To explore the efficacy of a novel hand hygiene improvement system leveraging provider proximity and individual and group performance feedback in reducing 30-day postoperative healthcare-associated infections via increased provider hourly hand decontamination events.
Randomized, prospective study.
Dartmouth-Hitchcock Medical Center in New Hampshire and UMass Memorial Medical Center in Massachusetts.
Patients undergoing surgery.
Operating room environments were randomly assigned to usual intraoperative hand hygiene or to a personalized, body-worn hand hygiene system. Anesthesia and circulating nurse provider hourly hand decontamination events were continuously monitored and reported. All patients were followed prospectively for the development of 30-day postoperative healthcare-associated infections.
A total of 3,256 operating room environments and patients (1,620 control and 1,636 treatment) were enrolled. The mean (SD) provider hand decontamination event rate achieved was 4.3 (2.9) events per hour, an approximate 8-fold increase in hand decontamination events above that of conventional wall-mounted devices (0.57 events/hour); P<.001. Use of the hand hygiene system was not associated with a reduction in healthcare-associated infections (odds ratio, 1.07 [95% CI, 0.82–1.40], P=.626).
The hand hygiene system evaluated in this study increased the frequency of hand decontamination events without reducing 30-day postoperative healthcare-associated infections. Future work is indicated to optimize the efficacy of this hand hygiene improvement strategy.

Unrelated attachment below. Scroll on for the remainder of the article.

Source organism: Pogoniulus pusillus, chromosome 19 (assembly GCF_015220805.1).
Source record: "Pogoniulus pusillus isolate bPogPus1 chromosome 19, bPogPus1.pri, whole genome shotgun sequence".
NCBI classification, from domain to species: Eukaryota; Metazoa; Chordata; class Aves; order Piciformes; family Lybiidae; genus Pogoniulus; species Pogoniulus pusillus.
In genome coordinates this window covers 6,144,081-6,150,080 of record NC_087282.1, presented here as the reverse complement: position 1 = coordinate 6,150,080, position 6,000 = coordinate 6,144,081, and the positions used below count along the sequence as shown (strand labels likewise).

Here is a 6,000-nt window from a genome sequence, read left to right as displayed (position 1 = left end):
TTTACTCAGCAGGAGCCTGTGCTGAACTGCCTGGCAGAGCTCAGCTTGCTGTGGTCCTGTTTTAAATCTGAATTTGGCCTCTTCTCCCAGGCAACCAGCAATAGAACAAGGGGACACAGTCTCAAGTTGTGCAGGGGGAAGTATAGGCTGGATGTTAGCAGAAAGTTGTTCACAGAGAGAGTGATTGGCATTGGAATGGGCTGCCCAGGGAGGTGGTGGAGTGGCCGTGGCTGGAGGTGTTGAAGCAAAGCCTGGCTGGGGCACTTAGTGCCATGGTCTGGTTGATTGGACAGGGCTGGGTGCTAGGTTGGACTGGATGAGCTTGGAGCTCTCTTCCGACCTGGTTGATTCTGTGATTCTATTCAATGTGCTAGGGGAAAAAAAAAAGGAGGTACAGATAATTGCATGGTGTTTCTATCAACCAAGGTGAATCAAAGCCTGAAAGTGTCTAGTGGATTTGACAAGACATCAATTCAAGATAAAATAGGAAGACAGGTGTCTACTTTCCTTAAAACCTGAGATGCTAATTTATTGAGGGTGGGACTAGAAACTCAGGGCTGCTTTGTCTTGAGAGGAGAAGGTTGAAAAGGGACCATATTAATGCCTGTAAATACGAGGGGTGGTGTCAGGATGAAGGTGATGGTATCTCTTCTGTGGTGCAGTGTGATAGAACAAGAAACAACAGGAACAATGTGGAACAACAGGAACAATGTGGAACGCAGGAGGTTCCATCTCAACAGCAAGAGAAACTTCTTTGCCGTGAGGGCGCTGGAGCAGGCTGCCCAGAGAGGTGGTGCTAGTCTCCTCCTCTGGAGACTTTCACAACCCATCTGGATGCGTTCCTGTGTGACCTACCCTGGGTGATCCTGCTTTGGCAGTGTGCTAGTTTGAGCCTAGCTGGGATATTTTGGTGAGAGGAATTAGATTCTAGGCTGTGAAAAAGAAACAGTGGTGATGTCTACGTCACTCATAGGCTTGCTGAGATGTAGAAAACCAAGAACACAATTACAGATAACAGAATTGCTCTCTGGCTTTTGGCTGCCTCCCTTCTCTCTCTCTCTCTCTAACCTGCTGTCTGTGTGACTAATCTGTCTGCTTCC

Both empirically and interpretively, extant histories of psychiatry reveal a vastly greater degree of difference among themselves than historical accounts of any other field. Scholarship focuses on the period after 1800 and the same is true of historiographical reviews; those of early modern British psychiatry are often brief literature studies. This article sets out in depth the development of this rich and varied branch of history since the 1950s, exploring the many different approaches that have contributed to understanding the mad and how they were treated. Social, cultural, philosophical, religious, and intellectual historians have contributed as much as historians of science and medicine to understanding an enduring topic of fascination: ‘disorders of consciousness and conduct’ and their context. Appreciating the sometimes unacknowledged lineages of the subject and the personal histories of scholars (roots and routes) makes it easier to understand the past, present, and future of the history of psychiatry. The article explores European and North American influences as well as British traditions, looking at both the main currents of historiographical change and developments particular to the history of psychiatry.